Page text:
© Reuters. President Donald Trump makes remarks at a Bedminster press conference
By David Shepardson and Katanga Johnson
WASHINGTON (Reuters) – President Donald Trump's postmaster general appointed on Monday agreed to testify before Congress next week about service cuts that lawmakers fear may affect the postal service's ability to post a deluge of postal ballot papers in the election November to deal with.
Postmaster General Louis DeJoy, a major Trump political giver, agreed to testify next Monday before the Democratic-led House Oversight and Reform Committee, which is investigating whether any service changes accepted in recent weeks have slowed mail delivery.
The committee named DeJoy's appearance voluntarily. Robert Duncan, chairman of the Postal Service's Board of Governors and past chairman of the Republican National Committee, will testify with DeJoy, the Postal Service confirmed.
Congressional Democrats have raised concerns that, amid a coronavirus pandemic that is expected to result in roughly twice as many Americans voting in the mail as it did in 2016, cost reductions in the postal service could result in missed or late votes. You pointed out the reduction in overtime, restrictions on additional mail transports, and new guidelines for sorting and delivery of mail as changes that threaten to slow down mail delivery.
Trump has repeatedly and without evidence claimed that postal voting is prone to fraud. Postal voting is nothing new in the US, and one in four voters cast their vote this way in 2016.
Separately, the Chairman of the House Democratic Conference, Hakeem Jeffries, and Representative Ted Lieu called on the FBI to open a criminal investigation into DeJoy.
"There are indications that the difficulty of the mail-in voting could be one of the reasons behind the changes introduced at the Post," wrote Jeffries and Lieu in a letter to FBI Director Christopher Wray on Monday.
"There is also evidence that the Postmaster General is involved in several financial companies that are either competitors or contractors of the post office," added the legislature.
"DO NOT manipulate"
"No, we don't manipulate," Trump said in an interview with Fox News amid outcry from Democrats and other critics accusing him of hindering the postal service to suppress mail-in votes while he was the Democratic president's challenger , Joe Biden, follows in pre-election polls on November 3rd.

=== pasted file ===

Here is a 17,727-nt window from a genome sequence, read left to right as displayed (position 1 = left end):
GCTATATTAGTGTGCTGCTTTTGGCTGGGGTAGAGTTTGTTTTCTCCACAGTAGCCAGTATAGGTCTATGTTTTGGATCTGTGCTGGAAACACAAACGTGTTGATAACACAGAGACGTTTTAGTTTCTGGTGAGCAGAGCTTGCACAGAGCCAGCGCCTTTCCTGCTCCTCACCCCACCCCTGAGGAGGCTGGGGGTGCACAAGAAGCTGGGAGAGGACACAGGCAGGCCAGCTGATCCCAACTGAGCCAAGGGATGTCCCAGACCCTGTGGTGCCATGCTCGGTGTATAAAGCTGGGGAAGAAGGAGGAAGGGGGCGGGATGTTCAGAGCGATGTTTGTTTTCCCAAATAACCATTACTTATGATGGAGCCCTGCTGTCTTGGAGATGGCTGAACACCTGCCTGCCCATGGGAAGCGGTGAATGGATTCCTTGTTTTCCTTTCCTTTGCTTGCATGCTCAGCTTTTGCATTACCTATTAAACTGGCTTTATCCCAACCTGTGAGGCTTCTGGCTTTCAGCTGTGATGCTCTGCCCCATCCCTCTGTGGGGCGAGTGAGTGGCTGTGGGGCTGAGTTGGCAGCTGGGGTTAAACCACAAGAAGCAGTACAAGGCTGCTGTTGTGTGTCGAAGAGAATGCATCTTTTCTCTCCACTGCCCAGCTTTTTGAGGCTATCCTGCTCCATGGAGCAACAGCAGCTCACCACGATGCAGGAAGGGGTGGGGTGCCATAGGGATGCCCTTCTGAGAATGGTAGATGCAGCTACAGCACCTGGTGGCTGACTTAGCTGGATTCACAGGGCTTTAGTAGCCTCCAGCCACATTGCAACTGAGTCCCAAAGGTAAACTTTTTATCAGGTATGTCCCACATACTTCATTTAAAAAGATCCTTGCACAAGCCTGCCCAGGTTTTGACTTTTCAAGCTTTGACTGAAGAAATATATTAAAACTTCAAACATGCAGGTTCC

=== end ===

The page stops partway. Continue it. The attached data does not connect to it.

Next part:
"We want it to run efficiently and well," Trump said of the postal service.
Trump told reporters at the White House that he "wanted to make sure the elections were not stolen".
Republican Senator Tom Cotton, a close ally of Trump, accused the Democrats of promoting "conspiracy theories," an accusation echoed by the House Republican leader Kevin McCarthy.
Trump, who himself plans to post a postal vote in Florida, and many other Republicans have opposed expanding postal voting to accommodate people concerned about voting in person amid fears amid the pandemic.
He also expressed his support for expanded personal voting, including more voting booths, early voting, and other efforts, while reiterating his attacks on mail-in polls.
Trump said last Thursday he was opposed to Democratic efforts to add funds for postal service and electoral infrastructure to coronavirus aid legislation as he plans to block an expansion of mail-in voting during the pandemic. Trump said in March that with mail-in voting at any level they would like, Democrats "would never again have a Republican elected in this country."
The democratically controlled house will meet on Saturday to discuss legislation prohibiting changes to postal service levels that were in effect on Jan. 1, 2020, Chamber Democrat No. 2 Majority Leader Steny Hoyer said.
An adviser to Democratic Congress said the legislation will also allocate $ 25 billion to the postal service. Congressional Democrats had sought that amount in talks over coronavirus control legislation that collapsed without an agreement more than a week ago.
While Trump has spoken out against such funding, White House chief of staff Mark Meadows told reporters Monday that the government could approve funding through the postal service as part of a law to aid millions of Americans during the pandemic.